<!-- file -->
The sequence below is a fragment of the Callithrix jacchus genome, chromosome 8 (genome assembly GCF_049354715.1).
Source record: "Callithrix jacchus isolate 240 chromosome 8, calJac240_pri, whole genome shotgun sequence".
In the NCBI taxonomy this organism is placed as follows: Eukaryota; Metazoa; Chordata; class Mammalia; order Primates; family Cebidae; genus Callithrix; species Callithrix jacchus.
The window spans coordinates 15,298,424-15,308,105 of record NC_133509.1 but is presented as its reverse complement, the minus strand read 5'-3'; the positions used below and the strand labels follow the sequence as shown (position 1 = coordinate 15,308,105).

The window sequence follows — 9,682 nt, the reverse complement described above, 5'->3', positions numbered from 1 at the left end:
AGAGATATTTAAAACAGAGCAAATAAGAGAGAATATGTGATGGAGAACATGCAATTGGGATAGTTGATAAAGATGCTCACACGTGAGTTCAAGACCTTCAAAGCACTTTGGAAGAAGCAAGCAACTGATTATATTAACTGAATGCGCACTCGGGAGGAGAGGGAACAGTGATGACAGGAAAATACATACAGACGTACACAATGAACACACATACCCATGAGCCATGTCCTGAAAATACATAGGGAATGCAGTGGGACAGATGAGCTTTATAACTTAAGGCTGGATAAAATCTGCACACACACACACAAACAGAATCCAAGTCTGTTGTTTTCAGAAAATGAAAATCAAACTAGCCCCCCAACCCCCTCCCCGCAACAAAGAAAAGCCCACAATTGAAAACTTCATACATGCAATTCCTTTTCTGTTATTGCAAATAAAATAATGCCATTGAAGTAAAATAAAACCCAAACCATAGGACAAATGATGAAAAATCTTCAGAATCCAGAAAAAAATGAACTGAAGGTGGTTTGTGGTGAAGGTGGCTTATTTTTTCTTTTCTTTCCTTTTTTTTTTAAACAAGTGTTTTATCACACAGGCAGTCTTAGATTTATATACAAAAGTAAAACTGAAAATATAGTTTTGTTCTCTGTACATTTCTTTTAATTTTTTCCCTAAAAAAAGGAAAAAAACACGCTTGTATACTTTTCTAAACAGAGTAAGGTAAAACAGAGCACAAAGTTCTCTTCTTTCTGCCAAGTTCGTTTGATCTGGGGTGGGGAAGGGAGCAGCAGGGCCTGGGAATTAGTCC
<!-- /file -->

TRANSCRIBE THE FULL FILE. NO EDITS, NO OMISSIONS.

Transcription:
The sequence below is a fragment of the Callithrix jacchus genome, chromosome 8 (genome assembly GCF_049354715.1).
Source record: "Callithrix jacchus isolate 240 chromosome 8, calJac240_pri, whole genome shotgun sequence".
In the NCBI taxonomy this organism is placed as follows: Eukaryota; Metazoa; Chordata; class Mammalia; order Primates; family Cebidae; genus Callithrix; species Callithrix jacchus.
The window spans coordinates 15,298,424-15,308,105 of record NC_133509.1 but is presented as its reverse complement, the minus strand read 5'-3'; the positions used below and the strand labels follow the sequence as shown (position 1 = coordinate 15,308,105).

The window sequence follows — 9,682 nt, the reverse complement described above, 5'->3', positions numbered from 1 at the left end:
AGAGATATTTAAAACAGAGCAAATAAGAGAGAATATGTGATGGAGAACATGCAATTGGGATAGTTGATAAAGATGCTCACACGTGAGTTCAAGACCTTCAAAGCACTTTGGAAGAAGCAAGCAACTGATTATATTAACTGAATGCGCACTCGGGAGGAGAGGGAACAGTGATGACAGGAAAATACATACAGACGTACACAATGAACACACATACCCATGAGCCATGTCCTGAAAATACATAGGGAATGCAGTGGGACAGATGAGCTTTATAACTTAAGGCTGGATAAAATCTGCACACACACACACAAACAGAATCCAAGTCTGTTGTTTTCAGAAAATGAAAATCAAACTAGCCCCCCAACCCCCTCCCCGCAACAAAGAAAAGCCCACAATTGAAAACTTCATACATGCAATTCCTTTTCTGTTATTGCAAATAAAATAATGCCATTGAAGTAAAATAAAACCCAAACCATAGGACAAATGATGAAAAATCTTCAGAATCCAGAAAAAAATGAACTGAAGGTGGTTTGTGGTGAAGGTGGCTTATTTTTTCTTTTCTTTCCTTTTTTTTTTAAACAAGTGTTTTATCACACAGGCAGTCTTAGATTTATATACAAAAGTAAAACTGAAAATATAGTTTTGTTCTCTGTACATTTCTTTTAATTTTTTCCCTAAAAAAAGGAAAAAAACACGCTTGTATACTTTTCTAAACAGAGTAAGGTAAAACAGAGCACAAAGTTCTCTTCTTTCTGCCAAGTTCGTTTGATCTGGGGTGGGGAAGGGAGCAGCAGGGCCTGGGAATTAGTCC